Spintronic oscillators are a kind of nano components in which spin waves are used to generate microwave signals in the gigahertz range. Spin wave overtones can be compared to the overtones (flageolets) that are used in music.
“For example, an experienced violinist knows exactly where to carefully place the finger on the string to dampen the fundamental frequency and instead allow the string to oscillate at one of its many overtones. This makes it possible to play tones that are much higher in frequency than the string’s fundamental tone,” says Johan Åkerman, a professor at the University of Gothenburg.
Along with colleagues in Gothenburg and Portugal, he has now demonstrated how to play and strengthen such overtones at the nano level. The researchers have produced spintronic oscillators that strengthen spin wave signals in several steps.
To the researchers’ surprise, their new oscillators proved to be a completely unexpected and new phenomenon.
When the researchers increased the drive current, the signal showed a sharp jump in frequency: first, from the fundamental frequency of 9 GHz to 14 GHz and then a second jump to 20 GHz.
“The results are consistent with John Slonczewski’s forgotten theoretical predictions of spin wave overtones,” says Åkerman.
In a 1999 article, physicist Slonczewski lays out the basis for how the spin waves generated in spin electronic oscillators are described. He mentions then that his model also supports the generation of much higher frequencies using overtones.
“While John Slonczewski’s article inspired a rapidly growing research field within spintronic oscillators, there have been no further discussions of overtones at all, nor have they been tested experimentally until now. Our experiment shows that it is possible to create several different overtones in spintronic oscillators, which permits extremely large and fast frequency jumps to increase the data transmission rate of wireless communication.”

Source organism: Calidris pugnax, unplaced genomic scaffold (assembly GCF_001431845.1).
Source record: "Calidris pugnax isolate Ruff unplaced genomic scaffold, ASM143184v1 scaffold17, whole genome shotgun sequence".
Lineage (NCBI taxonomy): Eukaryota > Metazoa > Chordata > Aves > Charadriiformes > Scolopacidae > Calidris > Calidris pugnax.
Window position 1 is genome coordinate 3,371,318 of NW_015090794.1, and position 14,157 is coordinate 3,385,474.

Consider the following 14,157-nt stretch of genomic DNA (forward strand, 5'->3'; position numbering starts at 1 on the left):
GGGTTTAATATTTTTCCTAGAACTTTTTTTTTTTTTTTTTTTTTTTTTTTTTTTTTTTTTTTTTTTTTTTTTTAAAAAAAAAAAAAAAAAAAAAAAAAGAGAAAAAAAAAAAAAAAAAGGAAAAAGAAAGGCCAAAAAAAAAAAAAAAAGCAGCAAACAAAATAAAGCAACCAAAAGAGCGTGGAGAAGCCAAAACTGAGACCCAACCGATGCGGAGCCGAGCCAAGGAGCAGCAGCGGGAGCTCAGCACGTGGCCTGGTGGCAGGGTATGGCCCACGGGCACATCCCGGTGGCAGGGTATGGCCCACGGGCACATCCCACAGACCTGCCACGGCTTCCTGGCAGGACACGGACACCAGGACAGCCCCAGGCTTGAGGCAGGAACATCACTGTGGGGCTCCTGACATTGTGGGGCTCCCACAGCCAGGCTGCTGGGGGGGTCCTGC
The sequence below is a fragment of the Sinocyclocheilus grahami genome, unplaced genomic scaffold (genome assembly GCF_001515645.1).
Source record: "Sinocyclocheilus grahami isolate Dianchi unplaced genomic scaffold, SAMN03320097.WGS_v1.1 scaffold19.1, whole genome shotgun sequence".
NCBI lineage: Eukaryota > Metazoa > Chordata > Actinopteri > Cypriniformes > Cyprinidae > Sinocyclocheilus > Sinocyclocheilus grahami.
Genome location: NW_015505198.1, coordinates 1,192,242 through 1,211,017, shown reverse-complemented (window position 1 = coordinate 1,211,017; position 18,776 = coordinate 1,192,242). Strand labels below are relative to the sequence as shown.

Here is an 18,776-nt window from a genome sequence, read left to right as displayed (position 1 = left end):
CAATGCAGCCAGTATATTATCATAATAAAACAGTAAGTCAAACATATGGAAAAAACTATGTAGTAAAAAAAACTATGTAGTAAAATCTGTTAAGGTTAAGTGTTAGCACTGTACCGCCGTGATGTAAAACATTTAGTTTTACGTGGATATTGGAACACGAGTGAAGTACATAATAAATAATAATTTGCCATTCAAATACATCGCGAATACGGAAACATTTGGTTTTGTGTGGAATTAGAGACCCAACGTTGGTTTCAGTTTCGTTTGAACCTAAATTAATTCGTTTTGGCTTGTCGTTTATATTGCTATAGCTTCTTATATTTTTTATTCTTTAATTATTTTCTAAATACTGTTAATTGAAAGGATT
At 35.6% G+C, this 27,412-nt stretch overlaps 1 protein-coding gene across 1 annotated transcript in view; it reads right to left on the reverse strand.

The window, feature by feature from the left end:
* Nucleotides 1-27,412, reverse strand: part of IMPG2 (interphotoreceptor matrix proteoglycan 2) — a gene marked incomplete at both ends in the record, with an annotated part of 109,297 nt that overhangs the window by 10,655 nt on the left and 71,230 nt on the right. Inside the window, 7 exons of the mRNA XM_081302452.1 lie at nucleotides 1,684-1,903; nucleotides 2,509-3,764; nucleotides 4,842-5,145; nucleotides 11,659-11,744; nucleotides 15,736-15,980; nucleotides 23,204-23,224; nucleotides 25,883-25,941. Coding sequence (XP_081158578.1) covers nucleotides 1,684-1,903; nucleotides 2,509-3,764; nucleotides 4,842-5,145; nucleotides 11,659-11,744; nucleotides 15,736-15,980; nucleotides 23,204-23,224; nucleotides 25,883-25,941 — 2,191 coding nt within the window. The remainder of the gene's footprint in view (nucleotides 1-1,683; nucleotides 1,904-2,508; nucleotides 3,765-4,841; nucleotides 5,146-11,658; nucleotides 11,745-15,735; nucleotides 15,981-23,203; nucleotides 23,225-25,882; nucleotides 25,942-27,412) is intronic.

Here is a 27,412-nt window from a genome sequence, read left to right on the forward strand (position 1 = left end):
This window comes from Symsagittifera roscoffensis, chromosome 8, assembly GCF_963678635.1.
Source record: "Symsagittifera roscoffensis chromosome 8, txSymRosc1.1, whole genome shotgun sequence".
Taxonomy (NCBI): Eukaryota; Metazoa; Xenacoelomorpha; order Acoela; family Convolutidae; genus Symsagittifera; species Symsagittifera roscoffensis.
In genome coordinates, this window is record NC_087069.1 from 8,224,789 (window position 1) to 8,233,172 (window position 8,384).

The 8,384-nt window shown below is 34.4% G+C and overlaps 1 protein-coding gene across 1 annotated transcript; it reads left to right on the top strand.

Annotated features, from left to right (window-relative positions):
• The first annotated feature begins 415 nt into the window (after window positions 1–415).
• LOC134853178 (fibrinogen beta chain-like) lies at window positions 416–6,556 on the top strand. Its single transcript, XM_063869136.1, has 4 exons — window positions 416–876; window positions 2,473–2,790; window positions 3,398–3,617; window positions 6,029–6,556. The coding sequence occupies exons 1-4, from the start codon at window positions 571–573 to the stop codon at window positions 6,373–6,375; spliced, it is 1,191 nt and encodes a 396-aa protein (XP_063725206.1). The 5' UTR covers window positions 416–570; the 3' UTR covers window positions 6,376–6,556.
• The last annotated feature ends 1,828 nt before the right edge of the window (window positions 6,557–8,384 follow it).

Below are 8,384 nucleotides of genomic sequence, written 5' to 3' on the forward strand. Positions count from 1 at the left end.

The discovery also makes it possible for researchers to generate very high microwave frequencies with short wavelengths for use in spintronics and magnonics.
“While the wavelength of the fundamental tone is about 500 nanometres, the wavelength of the demonstrated third overtone is as short as 74 nanometres. Future studies on smaller oscillators should be able to generate spin waves down to 15 nanometres with frequencies up to 300 GHz. That is why the potential for extremely high-frequency spintronics and magnonics is enormous,” says Åkerman.
Higher frequency leads to faster data communication in wireless transmission, but it can also provide better automotive radar for self-driving cars.
Johan Åkerman’s research team from the University of Gothenburg has collaborated with researchers at International Iberian Nanotechnology Laboratory (INL) in Portugal.
The article was recently published in Nature Communications and the work has also been invited to be presented at the International Workshop on Spintronics at Tohoku University this week, and at the MMM-Intermag 2019 Conference in Washington D.C. next week.